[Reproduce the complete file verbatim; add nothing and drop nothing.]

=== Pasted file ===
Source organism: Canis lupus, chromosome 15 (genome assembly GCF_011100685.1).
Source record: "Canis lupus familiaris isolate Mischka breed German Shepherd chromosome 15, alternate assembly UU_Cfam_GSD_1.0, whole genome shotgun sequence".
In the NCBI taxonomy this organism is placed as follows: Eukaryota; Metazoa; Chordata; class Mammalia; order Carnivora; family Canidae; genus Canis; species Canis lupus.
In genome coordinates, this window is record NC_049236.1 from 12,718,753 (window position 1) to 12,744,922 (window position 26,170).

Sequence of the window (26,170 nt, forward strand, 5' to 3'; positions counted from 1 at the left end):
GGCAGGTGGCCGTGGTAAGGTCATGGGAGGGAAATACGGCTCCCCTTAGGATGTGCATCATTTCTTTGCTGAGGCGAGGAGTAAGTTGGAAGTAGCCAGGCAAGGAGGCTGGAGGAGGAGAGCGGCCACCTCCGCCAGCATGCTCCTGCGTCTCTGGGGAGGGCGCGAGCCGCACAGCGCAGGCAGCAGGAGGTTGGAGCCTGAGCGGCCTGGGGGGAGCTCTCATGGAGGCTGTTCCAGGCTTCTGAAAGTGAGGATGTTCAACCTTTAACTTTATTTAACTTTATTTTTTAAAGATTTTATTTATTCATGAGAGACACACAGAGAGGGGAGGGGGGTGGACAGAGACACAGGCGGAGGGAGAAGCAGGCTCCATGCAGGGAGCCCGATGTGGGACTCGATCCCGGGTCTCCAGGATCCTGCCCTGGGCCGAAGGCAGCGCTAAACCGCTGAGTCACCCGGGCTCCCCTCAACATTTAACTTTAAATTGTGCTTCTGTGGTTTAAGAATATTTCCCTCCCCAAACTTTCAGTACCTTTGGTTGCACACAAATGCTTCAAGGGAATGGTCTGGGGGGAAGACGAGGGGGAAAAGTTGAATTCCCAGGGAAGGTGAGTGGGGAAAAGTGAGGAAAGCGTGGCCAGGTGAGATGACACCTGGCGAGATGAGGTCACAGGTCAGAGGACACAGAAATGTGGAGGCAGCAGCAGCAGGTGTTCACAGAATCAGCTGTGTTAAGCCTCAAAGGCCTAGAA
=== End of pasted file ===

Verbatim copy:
Source organism: Canis lupus, chromosome 15 (genome assembly GCF_011100685.1).
Source record: "Canis lupus familiaris isolate Mischka breed German Shepherd chromosome 15, alternate assembly UU_Cfam_GSD_1.0, whole genome shotgun sequence".
In the NCBI taxonomy this organism is placed as follows: Eukaryota; Metazoa; Chordata; class Mammalia; order Carnivora; family Canidae; genus Canis; species Canis lupus.
In genome coordinates, this window is record NC_049236.1 from 12,718,753 (window position 1) to 12,744,922 (window position 26,170).

Sequence of the window (26,170 nt, forward strand, 5' to 3'; positions counted from 1 at the left end):
GGCAGGTGGCCGTGGTAAGGTCATGGGAGGGAAATACGGCTCCCCTTAGGATGTGCATCATTTCTTTGCTGAGGCGAGGAGTAAGTTGGAAGTAGCCAGGCAAGGAGGCTGGAGGAGGAGAGCGGCCACCTCCGCCAGCATGCTCCTGCGTCTCTGGGGAGGGCGCGAGCCGCACAGCGCAGGCAGCAGGAGGTTGGAGCCTGAGCGGCCTGGGGGGAGCTCTCATGGAGGCTGTTCCAGGCTTCTGAAAGTGAGGATGTTCAACCTTTAACTTTATTTAACTTTATTTTTTAAAGATTTTATTTATTCATGAGAGACACACAGAGAGGGGAGGGGGGTGGACAGAGACACAGGCGGAGGGAGAAGCAGGCTCCATGCAGGGAGCCCGATGTGGGACTCGATCCCGGGTCTCCAGGATCCTGCCCTGGGCCGAAGGCAGCGCTAAACCGCTGAGTCACCCGGGCTCCCCTCAACATTTAACTTTAAATTGTGCTTCTGTGGTTTAAGAATATTTCCCTCCCCAAACTTTCAGTACCTTTGGTTGCACACAAATGCTTCAAGGGAATGGTCTGGGGGGAAGACGAGGGGGAAAAGTTGAATTCCCAGGGAAGGTGAGTGGGGAAAAGTGAGGAAAGCGTGGCCAGGTGAGATGACACCTGGCGAGATGAGGTCACAGGTCAGAGGACACAGAAATGTGGAGGCAGCAGCAGCAGGTGTTCACAGAATCAGCTGTGTTAAGCCTCAAAGGCCTAGAA